Replying to LO29613 --
Thank you for calling attention to what may be some fundamental vocabulary
and/or conceptual discrepancies between us. I think we may still be
talking past each other, though. Here is yet another attempt to clarify
things. See below.
Richard Karash wrote:
>> Let's not confuse learning (the process) with knowledge (the outcomes).
>When I say learning, I _am_ talking about a result, not a process. To me,
>learning is an increase in knowledge, an increase in one's capacity for
>effective action in the world.
OK, two comments. I emphatically disagree with the claim that learning
and knowledge are synonymous. This just seems wrongheaded to me. I do
see, however, that learning (the process) can be viewed as an outcome, and
that we can have different qualities of learning processes in
organizations. Thus, we could make interventions of one kind or another
in a firm with the idea of changing the quality of learning processes and
expect to see different outcomes in how learning happens as a result.
But this is not to say that the knowledge that follows from learning
(i.e., that we produce or create from learning) is the same as learning,
itself. No, knowledge is held, and expressed, in the form of assertions,
hypotheses, propositions, conjectures, or other such declarative or
procedural beliefs and/or claims, the essence of which are not at all the
same as the processes that account for their production or integration in
human social systems. This very claim of mine, for example, is a
statement of my own belief that I produced as an outcome of my own
learning, but it is not the same as the process I experienced in coming to
embrace it and regard it as true. That was learning, whereas my claim is
the knowledge outcome I produced as a result of it.
Next, the 'knowledge is the capacity for effective action' claim is well
known in the field of OL, one which I regularly and emphatically disagree
with. While it does offer the 'halo effect' of sounding good, it doesn't
stand up to testing -- in my view. Why? Because effective action calls
for more than just knowledge. It also calls for the means, the will, and
the power to TAKE effective action. Moreover, while all of these things
in combination with one another may support and enable effective action,
they are not the SAME AS effective action. Action is behavior.
Knowledge is not. Nor is power, will, or means. And so I feel this
popular definition of knowledge has been wrong all along and ultimately
does us all a disservice if by using it we purport to have insight that is
actionable and valuable to us in practice.
So on this point, I might say in sum that 'knowledge contributes to our
ability to take effective action, but it is not the same as effective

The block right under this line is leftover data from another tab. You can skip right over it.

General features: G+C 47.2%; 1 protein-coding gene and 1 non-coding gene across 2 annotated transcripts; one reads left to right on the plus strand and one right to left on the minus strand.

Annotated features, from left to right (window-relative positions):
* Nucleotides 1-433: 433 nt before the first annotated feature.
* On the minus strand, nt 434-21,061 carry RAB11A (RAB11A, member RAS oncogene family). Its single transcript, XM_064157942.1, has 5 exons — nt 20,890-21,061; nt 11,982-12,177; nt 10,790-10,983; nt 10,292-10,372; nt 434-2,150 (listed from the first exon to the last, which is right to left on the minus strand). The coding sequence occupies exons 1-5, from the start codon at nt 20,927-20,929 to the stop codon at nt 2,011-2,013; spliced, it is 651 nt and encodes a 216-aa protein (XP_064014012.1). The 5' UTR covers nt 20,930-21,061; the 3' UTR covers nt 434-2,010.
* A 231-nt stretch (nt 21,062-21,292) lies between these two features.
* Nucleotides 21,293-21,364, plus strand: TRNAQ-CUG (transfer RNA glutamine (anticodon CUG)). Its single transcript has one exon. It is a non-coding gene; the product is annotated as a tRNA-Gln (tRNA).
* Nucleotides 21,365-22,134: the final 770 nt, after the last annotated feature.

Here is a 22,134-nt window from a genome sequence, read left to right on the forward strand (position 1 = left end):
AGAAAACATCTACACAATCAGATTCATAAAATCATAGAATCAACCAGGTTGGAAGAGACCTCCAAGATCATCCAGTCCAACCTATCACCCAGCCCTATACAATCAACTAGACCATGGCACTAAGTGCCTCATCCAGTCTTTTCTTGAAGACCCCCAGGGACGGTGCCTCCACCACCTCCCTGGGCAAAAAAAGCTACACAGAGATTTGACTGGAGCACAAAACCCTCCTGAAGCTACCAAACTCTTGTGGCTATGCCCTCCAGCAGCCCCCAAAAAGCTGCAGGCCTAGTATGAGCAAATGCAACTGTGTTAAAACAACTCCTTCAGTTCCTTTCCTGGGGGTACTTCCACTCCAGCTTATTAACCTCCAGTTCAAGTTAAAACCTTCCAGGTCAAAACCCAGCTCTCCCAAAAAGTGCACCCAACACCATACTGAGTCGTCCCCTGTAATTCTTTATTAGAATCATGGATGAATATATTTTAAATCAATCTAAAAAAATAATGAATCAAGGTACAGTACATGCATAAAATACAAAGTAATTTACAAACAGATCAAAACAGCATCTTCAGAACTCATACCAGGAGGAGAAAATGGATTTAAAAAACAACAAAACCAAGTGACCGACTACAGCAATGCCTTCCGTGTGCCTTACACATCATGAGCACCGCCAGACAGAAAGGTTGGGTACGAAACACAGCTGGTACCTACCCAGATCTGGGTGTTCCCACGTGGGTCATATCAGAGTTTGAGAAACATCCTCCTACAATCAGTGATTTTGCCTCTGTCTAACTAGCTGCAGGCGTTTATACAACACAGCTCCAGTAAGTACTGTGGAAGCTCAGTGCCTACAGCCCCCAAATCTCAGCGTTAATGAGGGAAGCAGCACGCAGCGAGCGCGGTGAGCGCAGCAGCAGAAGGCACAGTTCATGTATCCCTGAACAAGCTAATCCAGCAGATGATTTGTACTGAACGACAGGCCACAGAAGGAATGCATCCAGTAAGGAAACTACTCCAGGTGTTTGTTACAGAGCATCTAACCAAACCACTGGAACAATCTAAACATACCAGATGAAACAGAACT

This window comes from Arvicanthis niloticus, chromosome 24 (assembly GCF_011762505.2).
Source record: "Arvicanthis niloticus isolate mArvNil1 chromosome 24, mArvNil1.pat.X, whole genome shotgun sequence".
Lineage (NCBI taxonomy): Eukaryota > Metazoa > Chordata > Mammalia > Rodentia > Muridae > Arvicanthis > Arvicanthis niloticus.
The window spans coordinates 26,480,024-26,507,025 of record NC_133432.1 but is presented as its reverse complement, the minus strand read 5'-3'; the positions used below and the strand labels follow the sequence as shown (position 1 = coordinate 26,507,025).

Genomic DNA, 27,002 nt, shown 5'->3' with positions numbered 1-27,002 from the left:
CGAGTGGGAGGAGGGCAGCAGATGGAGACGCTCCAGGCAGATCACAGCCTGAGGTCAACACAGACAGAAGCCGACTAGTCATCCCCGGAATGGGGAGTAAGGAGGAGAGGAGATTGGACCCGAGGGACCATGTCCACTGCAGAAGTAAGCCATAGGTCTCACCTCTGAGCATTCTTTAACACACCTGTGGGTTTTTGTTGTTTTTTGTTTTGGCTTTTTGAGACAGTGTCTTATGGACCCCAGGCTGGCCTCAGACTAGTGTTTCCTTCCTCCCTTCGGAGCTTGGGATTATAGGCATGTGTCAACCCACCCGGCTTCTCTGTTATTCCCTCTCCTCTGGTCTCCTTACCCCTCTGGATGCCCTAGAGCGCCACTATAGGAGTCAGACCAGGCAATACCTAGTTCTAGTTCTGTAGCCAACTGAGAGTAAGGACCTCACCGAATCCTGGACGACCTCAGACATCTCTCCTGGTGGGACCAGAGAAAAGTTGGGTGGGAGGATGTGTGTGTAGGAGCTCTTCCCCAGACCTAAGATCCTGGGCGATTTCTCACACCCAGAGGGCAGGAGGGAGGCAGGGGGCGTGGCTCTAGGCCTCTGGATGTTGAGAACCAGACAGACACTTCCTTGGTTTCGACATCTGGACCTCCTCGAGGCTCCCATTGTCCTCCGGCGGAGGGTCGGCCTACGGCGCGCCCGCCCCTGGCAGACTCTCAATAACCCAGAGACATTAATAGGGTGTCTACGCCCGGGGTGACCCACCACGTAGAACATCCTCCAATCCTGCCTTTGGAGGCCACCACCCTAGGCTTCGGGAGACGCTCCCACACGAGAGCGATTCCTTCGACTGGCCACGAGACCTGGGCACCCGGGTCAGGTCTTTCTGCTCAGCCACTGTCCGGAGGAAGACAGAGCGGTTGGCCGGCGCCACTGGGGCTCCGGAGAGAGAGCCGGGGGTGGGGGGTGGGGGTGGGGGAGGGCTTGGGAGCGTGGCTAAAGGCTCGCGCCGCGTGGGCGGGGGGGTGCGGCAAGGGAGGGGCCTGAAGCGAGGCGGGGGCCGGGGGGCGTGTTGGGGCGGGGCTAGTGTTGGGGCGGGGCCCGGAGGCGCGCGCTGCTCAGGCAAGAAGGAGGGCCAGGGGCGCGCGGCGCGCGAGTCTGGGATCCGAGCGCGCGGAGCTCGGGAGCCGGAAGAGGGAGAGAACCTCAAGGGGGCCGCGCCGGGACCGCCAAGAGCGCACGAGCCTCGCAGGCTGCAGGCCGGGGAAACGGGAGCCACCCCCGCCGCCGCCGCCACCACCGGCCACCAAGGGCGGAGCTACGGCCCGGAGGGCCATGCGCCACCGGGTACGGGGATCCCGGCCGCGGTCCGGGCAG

action, nor is it the only variable that contributes to it. It is
necessary but insufficient for effective action.
>From your note (below), I think you might say "learning is the process
>that produces knowledge." Your statement sounds OK at first, but fails
>for me after some thought. I think there is ambiguity in our language
>between the process and the change that process produces.
Not if you distinguish between the process and its knowledge outcomes.
Learning produces beliefs and claims. Learning is the process we
experience as we attempt to close our epistemic gaps (i.e., gaps in what
we know versus what we think we need to know). It accounts for the
production of new beliefs or claims (knowledge) and their integration in
our operational behaviors. Knowledge consists of the subjective beliefs
and belief predispositions we produce as a result of learning, and can
also take the form of claims that we express linguistically in objective
form. Is a book that conveys Einstein's theory "the capacity for
effective action"? No, it's a book. Effective action calls for an
understanding it along with some other things, like the will, the means,
and the power to act.
And even when I grant you the use of the term 'outcomes' in the sense that
there can be outcome changes in the quality and composition of learning
itself (the process), that is not to say that outcomes OF learning (or
knowledge) are the same as learning. There is a difference between
outcomes IN learning processes versus outcomes OF learning processes.
>If I see some people going through the motions with no result, I would not
>say, "Look over here, these people are learning." On the other hard, if I
>see at the end of a year that a group can confidently and correctly do
>things they could not do at the beginning of the year, then I would say,
>"Wow! This group is really learning!"
I think I agree with this, Rick. But where's the confusion? What I hear
you saying is that some people go through the learning process without
success, whereas others experience it WITH success. That is not to say
that either group is not engaged in a process. And it certainly is not to
suggest that the knowledge (claims) they produce are the same as the
processes themselves. Rather, it might be that both groups are producing
claims, but thanks to the higher quality of the learning process